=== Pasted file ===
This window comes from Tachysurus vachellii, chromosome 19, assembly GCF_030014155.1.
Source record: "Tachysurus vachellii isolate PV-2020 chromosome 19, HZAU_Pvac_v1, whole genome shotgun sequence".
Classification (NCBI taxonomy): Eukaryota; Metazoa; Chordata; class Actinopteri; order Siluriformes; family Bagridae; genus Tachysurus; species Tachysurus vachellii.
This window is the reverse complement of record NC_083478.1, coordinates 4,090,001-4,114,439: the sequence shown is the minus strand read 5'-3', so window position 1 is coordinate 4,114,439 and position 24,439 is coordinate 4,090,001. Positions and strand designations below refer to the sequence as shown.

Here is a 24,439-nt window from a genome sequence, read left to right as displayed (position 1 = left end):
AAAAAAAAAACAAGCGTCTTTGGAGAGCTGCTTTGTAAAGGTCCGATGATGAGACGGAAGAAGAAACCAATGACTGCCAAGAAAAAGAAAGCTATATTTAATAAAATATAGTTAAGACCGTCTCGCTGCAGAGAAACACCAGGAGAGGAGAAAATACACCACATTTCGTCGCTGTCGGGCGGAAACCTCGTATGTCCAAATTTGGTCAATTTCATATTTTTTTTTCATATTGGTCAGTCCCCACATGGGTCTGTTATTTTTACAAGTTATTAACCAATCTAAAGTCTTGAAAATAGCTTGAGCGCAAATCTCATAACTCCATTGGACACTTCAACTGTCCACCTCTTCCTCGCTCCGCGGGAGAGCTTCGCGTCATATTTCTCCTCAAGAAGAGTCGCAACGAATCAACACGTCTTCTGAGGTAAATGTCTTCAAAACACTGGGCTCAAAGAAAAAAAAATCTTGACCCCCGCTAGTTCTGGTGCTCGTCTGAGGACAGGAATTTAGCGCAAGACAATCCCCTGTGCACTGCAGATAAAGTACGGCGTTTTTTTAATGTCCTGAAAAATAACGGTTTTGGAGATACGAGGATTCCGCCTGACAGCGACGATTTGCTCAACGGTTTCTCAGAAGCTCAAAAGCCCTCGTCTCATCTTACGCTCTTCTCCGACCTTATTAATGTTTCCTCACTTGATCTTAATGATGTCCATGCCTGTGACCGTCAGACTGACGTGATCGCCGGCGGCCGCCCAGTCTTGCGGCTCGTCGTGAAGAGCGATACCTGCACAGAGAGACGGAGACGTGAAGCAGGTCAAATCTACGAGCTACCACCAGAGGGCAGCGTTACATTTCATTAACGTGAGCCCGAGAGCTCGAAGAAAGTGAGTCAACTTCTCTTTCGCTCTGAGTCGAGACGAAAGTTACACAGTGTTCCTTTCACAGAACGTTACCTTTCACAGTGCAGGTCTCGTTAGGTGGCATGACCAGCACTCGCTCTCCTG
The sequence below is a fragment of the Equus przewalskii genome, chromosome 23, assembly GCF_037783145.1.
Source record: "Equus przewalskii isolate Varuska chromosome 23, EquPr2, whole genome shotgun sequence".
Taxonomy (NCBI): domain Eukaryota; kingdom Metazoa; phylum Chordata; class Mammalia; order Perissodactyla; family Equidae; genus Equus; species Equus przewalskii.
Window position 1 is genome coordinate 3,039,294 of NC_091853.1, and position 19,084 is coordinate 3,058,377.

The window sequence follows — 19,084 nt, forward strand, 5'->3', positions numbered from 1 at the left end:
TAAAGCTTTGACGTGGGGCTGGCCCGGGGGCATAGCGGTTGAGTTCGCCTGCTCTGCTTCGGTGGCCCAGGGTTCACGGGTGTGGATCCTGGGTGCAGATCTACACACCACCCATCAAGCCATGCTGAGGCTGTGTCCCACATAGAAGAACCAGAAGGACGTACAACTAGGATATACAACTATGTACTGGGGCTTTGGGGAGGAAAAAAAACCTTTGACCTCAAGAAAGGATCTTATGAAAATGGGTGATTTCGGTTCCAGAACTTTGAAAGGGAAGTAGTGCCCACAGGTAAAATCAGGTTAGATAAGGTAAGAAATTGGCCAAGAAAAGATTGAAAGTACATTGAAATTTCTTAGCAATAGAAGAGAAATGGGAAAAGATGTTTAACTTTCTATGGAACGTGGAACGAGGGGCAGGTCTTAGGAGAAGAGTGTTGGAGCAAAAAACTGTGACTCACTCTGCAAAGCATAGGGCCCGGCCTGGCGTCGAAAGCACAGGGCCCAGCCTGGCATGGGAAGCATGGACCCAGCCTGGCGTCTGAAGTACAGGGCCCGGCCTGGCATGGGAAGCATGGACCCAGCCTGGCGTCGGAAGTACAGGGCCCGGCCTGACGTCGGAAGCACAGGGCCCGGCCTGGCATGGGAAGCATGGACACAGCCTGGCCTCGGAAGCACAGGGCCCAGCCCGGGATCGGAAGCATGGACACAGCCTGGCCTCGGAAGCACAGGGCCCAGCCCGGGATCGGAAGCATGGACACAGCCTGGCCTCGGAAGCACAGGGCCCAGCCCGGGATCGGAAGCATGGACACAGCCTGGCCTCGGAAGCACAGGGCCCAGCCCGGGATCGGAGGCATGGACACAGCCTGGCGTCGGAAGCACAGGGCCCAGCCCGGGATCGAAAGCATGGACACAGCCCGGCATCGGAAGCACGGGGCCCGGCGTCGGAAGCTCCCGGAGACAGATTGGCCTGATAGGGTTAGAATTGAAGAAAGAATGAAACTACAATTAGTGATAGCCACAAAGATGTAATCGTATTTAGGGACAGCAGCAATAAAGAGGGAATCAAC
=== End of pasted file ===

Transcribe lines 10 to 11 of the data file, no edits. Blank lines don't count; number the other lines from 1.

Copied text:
Window position 1 is genome coordinate 3,039,294 of NC_091853.1, and position 19,084 is coordinate 3,058,377.

The window sequence follows — 19,084 nt, forward strand, 5'->3', positions numbered from 1 at the left end: